"A Masterpiece of the COVID Era: The Anointed Painting"

Michael Armitage completed this remarkable painting just recently. The artwork, titled "Curfew (Likoni March 27 2020)," is now part of the collection at the Museum of Modern Art in New York. It's quite large, measuring over 8 by 11 feet, and its impact is immediate and captivating from a distance: the vibrant primary colors, the lush green and pink, and the bold, sinuous red lines that seem to burst out of the frame with their dynamic energy.

As you approach the painting, you notice areas of thick, textured oil paint alternating with thin, diluted passages that resemble watercolor. The overall composition is mostly flat, with decorative arrangements of colors. However, there is a sense of place: the meeting of land and sea, the presence of people and palm trees, and a subtle glimpse of what appears to be a Coca-Cola sign on the right side.

As you try to decipher the narrative, you discern scenes of crowds and chaos. In the foreground, a man in a pink shirt appears to be in a state of desperate anguish. Something terrible is happening.

Yet, the sense of spatial depth is constantly disrupted, pushing our eyes back to the surface of the painting. A covered pier or boat is depicted in reverse perspective, making it appear larger in the distance instead of smaller. Its shape is mirrored on the other side of the canvas, and hovering over the scene is a surreal, monumental figure. The outline of a menacing head seems to expel bodies into the sea.

Armitage, born in 1984 and residing in Nairobi and London, created "Curfew" as a response to events that unfolded in 2020. According to MoMA curator Smooth Nzewi, the painting reflects an incident in Mombasa, Kenya, where paramilitary police tear-gassed and injured numerous passengers trying to board a ferry during a curfew imposed by the Kenyan authorities to combat the spread of COVID-19.

In essence, this is a painting about the COVID-19 pandemic. Without explicitly stating it, the artwork explores the unequal struggle between government authorities and ordinary people during a challenging time. The red, sinuous ribbons of paint represent whips cracking through the air, intimidating the crowd. On the right side, a blurred figure in camouflage wields a whip over a man who cowers at his feet, desperately shielding his head with his hand. The man in the pink shirt, attempting to escape a similar fate, crawls out of the painting towards the viewer.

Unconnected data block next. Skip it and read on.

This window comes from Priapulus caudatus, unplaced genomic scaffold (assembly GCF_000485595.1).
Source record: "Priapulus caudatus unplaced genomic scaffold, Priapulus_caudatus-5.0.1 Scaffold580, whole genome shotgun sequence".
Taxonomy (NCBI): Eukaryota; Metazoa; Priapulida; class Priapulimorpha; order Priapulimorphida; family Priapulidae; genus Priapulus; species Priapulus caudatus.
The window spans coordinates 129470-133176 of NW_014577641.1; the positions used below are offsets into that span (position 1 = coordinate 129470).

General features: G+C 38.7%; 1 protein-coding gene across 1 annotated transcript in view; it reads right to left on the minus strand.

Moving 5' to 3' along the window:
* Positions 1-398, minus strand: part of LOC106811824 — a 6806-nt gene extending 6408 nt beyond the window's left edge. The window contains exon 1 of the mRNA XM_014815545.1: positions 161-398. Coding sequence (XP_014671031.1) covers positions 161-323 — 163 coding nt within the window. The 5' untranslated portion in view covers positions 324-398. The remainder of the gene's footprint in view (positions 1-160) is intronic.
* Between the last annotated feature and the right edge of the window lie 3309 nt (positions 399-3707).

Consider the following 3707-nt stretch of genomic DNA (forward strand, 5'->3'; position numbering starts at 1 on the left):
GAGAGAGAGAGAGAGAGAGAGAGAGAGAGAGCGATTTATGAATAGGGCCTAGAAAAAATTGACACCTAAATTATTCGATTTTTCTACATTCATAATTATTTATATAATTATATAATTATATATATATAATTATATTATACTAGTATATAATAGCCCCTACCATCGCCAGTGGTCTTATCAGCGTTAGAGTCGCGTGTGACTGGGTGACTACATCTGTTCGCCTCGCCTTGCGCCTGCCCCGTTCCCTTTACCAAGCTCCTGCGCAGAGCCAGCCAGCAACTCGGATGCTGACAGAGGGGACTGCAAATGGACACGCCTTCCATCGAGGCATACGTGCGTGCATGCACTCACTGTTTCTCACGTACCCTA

It is undeniably a dramatic and thought-provoking painting, captivating not only for its aesthetic beauty but also for its unsettling depiction of newsworthy events. Armitage is a true artist, evident in his attempt to immerse himself in the scene while simultaneously engaging with the physical process of creating a painting. Many decisions appear to have been made spontaneously. Even before applying paint, Armitage's choice to use bark cloth carries significant implications.

Known as lubugo, this type of cloth is made from the bark of fig trees and is a prominent cultural product of the Buganda, the largest tribe in Uganda. It is used for funerals and ceremonial attire. However, Armitage first encountered it in a Nairobi tourist market in 2010. He became fascinated by how the material had lost its original purpose and had been reduced to being used as a coaster for beer in the evenings, as he mentioned in an interview published on MoMA's website.

This transformation, he explained, mirrors how culture has changed and devalued certain aspects of meaning due to tourism and development, almost parodying its former significance.

Therefore, Armitage's choice of support was not arbitrary; it was not a blank canvas. Lubugo, with its irregularities, holes, and stitching, became an active surface for him. He even rubbed away some of the applied paint to enhance its dynamism.

And so, we witness the enchanting interplay between creation and significance, beauty and truth. Armitage draws inspiration from various sources: news reports, global events, personal observations, his imagination, and art history.

Saif Al-Hassan
By : Saif Al-Hassan
‏Saif Al-Hassan is professional journalist and editor scine 2000, graduated from the University of Damascus , Egypt in the Department of Journalism I write in several fields work - entertainment - sports - health - science ‏ SaifAlHassan@elalamimedia.com
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